Collaborative approaches can require significant amounts of time and effort, and so may be restricted to situations where you have the foresight to change before it is thrust upon you.


Consultation is, in many ways, a watered-down version of collaboration. The views of people are elicited, which does take some time, but any protracted period of debate is eliminated (achieving an acceptable decision with a lot of people is often very time-consuming).

Consultation thus works as a compromise and may be the only options when you have a lot of professionals and talent that can easily walk if they do not know what you are doing.

Electronic media can be very usefully used in consultation to engage a geographically dispersed organization, for example by using email or web-based responses.


Directive approaches flip over in approach from pull to push and you thus need the power to be able to make this work, particularly getting people all going in the same direction rather than scattering as they run away from the push.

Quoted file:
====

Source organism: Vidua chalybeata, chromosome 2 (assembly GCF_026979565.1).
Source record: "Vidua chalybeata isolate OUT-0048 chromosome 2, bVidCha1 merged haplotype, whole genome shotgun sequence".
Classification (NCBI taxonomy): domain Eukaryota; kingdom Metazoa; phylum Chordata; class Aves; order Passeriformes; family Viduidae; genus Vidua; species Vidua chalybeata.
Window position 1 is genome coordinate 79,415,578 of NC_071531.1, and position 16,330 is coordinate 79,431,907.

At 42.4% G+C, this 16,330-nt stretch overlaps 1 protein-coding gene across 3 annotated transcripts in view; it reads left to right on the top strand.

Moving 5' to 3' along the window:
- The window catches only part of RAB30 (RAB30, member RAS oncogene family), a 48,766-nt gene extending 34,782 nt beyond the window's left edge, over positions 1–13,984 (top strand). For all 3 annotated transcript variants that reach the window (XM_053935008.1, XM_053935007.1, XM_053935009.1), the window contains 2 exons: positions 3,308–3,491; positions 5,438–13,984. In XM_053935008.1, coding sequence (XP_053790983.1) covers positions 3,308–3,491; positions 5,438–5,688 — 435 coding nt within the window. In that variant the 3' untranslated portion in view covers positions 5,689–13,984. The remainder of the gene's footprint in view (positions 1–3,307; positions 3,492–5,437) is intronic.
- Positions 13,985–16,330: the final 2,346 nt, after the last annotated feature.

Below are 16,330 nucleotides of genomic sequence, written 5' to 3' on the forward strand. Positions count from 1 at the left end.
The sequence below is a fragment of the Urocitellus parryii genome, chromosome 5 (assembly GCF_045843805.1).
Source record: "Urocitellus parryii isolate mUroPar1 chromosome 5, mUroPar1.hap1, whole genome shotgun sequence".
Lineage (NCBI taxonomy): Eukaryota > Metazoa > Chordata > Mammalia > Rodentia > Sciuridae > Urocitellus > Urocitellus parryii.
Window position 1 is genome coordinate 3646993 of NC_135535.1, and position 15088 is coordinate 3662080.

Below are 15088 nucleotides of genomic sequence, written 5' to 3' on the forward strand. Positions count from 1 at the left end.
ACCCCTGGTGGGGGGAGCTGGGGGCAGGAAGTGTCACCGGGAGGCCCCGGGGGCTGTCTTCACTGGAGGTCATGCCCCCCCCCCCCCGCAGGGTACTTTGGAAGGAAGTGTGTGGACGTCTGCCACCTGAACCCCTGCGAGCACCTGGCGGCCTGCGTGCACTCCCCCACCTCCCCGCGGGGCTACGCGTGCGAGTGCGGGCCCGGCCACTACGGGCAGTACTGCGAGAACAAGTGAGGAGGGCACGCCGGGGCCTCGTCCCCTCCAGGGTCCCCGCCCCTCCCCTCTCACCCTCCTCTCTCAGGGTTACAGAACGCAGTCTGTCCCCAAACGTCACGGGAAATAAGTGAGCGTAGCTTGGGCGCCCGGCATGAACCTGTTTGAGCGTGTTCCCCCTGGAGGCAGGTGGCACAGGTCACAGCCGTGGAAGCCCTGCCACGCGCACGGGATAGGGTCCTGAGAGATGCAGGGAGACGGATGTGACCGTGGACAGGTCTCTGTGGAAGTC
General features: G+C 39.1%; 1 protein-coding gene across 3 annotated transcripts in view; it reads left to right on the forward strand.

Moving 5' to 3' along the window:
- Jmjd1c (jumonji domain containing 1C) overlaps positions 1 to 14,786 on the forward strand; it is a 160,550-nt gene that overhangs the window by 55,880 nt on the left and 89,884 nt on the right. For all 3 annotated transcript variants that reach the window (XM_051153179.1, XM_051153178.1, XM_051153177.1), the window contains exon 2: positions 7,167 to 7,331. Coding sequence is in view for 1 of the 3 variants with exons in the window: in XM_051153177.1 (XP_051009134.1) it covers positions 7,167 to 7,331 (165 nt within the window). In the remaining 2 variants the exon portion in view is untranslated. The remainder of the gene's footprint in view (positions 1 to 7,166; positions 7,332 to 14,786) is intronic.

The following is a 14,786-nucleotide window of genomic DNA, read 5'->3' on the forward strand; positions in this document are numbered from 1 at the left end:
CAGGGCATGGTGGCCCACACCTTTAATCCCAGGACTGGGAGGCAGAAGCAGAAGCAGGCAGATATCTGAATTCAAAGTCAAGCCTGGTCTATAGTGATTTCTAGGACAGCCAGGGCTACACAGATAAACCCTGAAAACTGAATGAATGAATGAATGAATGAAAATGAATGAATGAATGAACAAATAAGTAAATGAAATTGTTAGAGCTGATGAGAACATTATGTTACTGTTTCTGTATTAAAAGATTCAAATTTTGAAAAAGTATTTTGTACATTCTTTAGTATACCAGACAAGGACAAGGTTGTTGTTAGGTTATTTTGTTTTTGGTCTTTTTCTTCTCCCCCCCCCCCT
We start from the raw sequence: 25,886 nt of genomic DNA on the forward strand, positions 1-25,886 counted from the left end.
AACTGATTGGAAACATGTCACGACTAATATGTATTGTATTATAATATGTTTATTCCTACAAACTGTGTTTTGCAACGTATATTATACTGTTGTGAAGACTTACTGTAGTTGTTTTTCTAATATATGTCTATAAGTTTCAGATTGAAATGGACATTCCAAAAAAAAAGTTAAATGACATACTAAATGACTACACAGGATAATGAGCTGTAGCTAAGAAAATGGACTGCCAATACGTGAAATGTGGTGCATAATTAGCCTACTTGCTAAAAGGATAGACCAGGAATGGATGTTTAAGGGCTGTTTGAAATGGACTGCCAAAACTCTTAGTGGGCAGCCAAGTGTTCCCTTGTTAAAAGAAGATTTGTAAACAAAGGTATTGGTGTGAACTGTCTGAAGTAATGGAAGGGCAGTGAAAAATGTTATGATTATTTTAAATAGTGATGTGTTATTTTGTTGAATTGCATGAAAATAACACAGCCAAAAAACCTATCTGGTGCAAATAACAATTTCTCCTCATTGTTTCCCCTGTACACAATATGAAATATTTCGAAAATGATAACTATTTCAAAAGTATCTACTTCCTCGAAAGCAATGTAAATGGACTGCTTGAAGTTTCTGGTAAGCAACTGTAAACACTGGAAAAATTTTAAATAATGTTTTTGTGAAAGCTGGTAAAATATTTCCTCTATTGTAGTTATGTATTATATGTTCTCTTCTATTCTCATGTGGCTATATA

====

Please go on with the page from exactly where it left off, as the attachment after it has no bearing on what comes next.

Direction thus needs to be done firmly and quickly and suits situations where time is of the essence. Strong planning is essential to make it work, as you seldom have time to go back and try something else. You also are leaving out the thoughts of a lot of other minds so you need to take time to get it right first time.


Even more so than direction, coercive approaches suit only those situations where you need people to move particularly fast or where human relations have broken down to the point where nobody listens to anyone else and the only option is force. Of course this is not a desirable option, but when the alternative is total failure, it may be the best (or only) choice of action.

See also

Scope of change, Situational Leadership

Investment principle, Pull, Push principle